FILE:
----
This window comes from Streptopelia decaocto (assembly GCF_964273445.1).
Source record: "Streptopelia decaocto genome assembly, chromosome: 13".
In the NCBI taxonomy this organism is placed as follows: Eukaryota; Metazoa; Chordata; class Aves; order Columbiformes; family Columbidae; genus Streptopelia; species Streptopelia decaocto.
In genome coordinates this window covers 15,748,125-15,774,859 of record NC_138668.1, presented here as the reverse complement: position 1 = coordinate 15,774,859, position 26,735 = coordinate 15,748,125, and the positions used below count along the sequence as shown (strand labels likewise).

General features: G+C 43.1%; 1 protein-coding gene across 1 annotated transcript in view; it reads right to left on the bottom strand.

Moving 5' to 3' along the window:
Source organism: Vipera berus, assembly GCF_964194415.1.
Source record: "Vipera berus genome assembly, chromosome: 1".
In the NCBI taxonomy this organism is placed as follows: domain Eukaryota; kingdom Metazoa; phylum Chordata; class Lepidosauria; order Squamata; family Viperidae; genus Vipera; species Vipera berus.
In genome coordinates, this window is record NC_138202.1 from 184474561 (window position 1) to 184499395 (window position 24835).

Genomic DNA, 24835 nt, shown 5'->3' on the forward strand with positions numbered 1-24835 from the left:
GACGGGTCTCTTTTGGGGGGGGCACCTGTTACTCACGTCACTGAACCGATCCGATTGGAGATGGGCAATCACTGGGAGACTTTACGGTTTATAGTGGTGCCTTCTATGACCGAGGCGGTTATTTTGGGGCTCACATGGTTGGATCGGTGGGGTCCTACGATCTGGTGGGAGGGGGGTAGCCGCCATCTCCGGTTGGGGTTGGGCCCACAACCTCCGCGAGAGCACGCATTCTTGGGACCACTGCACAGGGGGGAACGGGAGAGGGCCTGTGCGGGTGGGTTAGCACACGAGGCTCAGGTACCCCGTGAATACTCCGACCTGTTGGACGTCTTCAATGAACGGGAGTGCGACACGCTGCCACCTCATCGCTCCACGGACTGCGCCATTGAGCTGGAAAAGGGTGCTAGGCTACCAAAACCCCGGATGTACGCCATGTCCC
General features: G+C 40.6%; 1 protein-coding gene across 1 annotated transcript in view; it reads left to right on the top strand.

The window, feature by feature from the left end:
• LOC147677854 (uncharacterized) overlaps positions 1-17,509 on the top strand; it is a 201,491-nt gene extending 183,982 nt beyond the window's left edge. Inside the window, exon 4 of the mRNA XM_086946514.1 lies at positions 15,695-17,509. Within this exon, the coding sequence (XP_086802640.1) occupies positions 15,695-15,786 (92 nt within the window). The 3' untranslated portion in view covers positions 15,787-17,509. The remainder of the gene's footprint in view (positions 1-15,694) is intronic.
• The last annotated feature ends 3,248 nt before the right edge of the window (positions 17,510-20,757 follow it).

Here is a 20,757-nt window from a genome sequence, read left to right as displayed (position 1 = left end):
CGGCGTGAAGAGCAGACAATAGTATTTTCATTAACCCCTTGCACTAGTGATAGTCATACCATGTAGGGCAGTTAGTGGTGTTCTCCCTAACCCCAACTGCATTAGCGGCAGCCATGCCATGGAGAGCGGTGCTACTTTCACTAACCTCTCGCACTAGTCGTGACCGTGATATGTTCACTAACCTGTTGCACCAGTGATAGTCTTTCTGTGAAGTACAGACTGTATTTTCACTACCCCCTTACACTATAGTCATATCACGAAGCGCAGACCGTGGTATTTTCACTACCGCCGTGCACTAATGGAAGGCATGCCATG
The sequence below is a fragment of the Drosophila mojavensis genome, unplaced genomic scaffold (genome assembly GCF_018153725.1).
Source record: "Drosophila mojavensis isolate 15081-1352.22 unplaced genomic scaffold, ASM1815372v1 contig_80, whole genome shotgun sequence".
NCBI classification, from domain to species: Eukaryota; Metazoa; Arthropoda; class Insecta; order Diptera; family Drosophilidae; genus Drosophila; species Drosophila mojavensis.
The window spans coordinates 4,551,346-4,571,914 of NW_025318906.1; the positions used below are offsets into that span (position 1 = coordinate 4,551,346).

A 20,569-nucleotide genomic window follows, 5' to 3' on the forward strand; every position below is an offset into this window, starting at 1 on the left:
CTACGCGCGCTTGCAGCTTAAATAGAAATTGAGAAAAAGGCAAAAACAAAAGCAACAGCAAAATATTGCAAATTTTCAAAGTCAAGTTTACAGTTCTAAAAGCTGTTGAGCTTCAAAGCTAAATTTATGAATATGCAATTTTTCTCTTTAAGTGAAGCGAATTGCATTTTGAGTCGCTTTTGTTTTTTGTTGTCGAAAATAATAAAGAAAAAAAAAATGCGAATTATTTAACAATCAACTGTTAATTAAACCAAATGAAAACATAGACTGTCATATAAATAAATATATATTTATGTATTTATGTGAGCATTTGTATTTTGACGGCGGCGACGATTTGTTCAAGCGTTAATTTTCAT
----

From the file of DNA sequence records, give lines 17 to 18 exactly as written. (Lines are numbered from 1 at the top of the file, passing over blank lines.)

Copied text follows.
Here is a 20,757-nt window from a genome sequence, read left to right as displayed (position 1 = left end):
CGGCGTGAAGAGCAGACAATAGTATTTTCATTAACCCCTTGCACTAGTGATAGTCATACCATGTAGGGCAGTTAGTGGTGTTCTCCCTAACCCCAACTGCATTAGCGGCAGCCATGCCATGGAGAGCGGTGCTACTTTCACTAACCTCTCGCACTAGTCGTGACCGTGATATGTTCACTAACCTGTTGCACCAGTGATAGTCTTTCTGTGAAGTACAGACTGTATTTTCACTACCCCCTTACACTATAGTCATATCACGAAGCGCAGACCGTGGTATTTTCACTACCGCCGTGCACTAATGGAAGGCATGCCATG